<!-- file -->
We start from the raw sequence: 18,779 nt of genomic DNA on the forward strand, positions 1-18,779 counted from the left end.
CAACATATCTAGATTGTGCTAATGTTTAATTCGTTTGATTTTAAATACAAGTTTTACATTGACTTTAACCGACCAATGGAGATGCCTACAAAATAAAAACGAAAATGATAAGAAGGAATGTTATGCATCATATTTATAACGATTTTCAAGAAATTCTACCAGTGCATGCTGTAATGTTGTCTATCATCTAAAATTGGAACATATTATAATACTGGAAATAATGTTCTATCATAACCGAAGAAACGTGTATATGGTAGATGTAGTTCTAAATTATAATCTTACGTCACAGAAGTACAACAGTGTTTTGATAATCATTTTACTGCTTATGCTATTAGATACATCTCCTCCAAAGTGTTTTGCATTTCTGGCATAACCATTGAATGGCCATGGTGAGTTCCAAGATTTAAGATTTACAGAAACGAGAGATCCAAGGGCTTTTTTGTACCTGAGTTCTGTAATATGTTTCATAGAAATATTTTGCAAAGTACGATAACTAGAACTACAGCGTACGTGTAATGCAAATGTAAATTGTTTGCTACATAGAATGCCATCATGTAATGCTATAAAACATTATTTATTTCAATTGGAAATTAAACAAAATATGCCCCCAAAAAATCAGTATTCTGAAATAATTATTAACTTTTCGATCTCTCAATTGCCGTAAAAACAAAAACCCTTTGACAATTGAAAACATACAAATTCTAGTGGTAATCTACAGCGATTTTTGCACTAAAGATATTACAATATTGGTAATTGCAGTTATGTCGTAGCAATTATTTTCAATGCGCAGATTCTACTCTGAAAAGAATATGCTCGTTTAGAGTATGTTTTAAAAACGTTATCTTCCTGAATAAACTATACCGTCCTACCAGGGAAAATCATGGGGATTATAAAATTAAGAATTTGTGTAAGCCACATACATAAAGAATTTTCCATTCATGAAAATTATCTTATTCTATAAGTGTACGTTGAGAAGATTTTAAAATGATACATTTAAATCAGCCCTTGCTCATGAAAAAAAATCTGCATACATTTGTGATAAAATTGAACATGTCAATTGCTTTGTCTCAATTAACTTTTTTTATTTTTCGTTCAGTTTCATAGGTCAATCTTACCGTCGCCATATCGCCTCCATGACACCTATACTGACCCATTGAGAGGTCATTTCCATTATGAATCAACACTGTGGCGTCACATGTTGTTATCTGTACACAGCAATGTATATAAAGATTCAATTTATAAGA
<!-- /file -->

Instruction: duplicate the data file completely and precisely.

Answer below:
We start from the raw sequence: 18,779 nt of genomic DNA on the forward strand, positions 1-18,779 counted from the left end.
CAACATATCTAGATTGTGCTAATGTTTAATTCGTTTGATTTTAAATACAAGTTTTACATTGACTTTAACCGACCAATGGAGATGCCTACAAAATAAAAACGAAAATGATAAGAAGGAATGTTATGCATCATATTTATAACGATTTTCAAGAAATTCTACCAGTGCATGCTGTAATGTTGTCTATCATCTAAAATTGGAACATATTATAATACTGGAAATAATGTTCTATCATAACCGAAGAAACGTGTATATGGTAGATGTAGTTCTAAATTATAATCTTACGTCACAGAAGTACAACAGTGTTTTGATAATCATTTTACTGCTTATGCTATTAGATACATCTCCTCCAAAGTGTTTTGCATTTCTGGCATAACCATTGAATGGCCATGGTGAGTTCCAAGATTTAAGATTTACAGAAACGAGAGATCCAAGGGCTTTTTTGTACCTGAGTTCTGTAATATGTTTCATAGAAATATTTTGCAAAGTACGATAACTAGAACTACAGCGTACGTGTAATGCAAATGTAAATTGTTTGCTACATAGAATGCCATCATGTAATGCTATAAAACATTATTTATTTCAATTGGAAATTAAACAAAATATGCCCCCAAAAAATCAGTATTCTGAAATAATTATTAACTTTTCGATCTCTCAATTGCCGTAAAAACAAAAACCCTTTGACAATTGAAAACATACAAATTCTAGTGGTAATCTACAGCGATTTTTGCACTAAAGATATTACAATATTGGTAATTGCAGTTATGTCGTAGCAATTATTTTCAATGCGCAGATTCTACTCTGAAAAGAATATGCTCGTTTAGAGTATGTTTTAAAAACGTTATCTTCCTGAATAAACTATACCGTCCTACCAGGGAAAATCATGGGGATTATAAAATTAAGAATTTGTGTAAGCCACATACATAAAGAATTTTCCATTCATGAAAATTATCTTATTCTATAAGTGTACGTTGAGAAGATTTTAAAATGATACATTTAAATCAGCCCTTGCTCATGAAAAAAAATCTGCATACATTTGTGATAAAATTGAACATGTCAATTGCTTTGTCTCAATTAACTTTTTTTATTTTTCGTTCAGTTTCATAGGTCAATCTTACCGTCGCCATATCGCCTCCATGACACCTATACTGACCCATTGAGAGGTCATTTCCATTATGAATCAACACTGTGGCGTCACATGTTGTTATCTGTACACAGCAATGTATATAAAGATTCAATTTATAAGA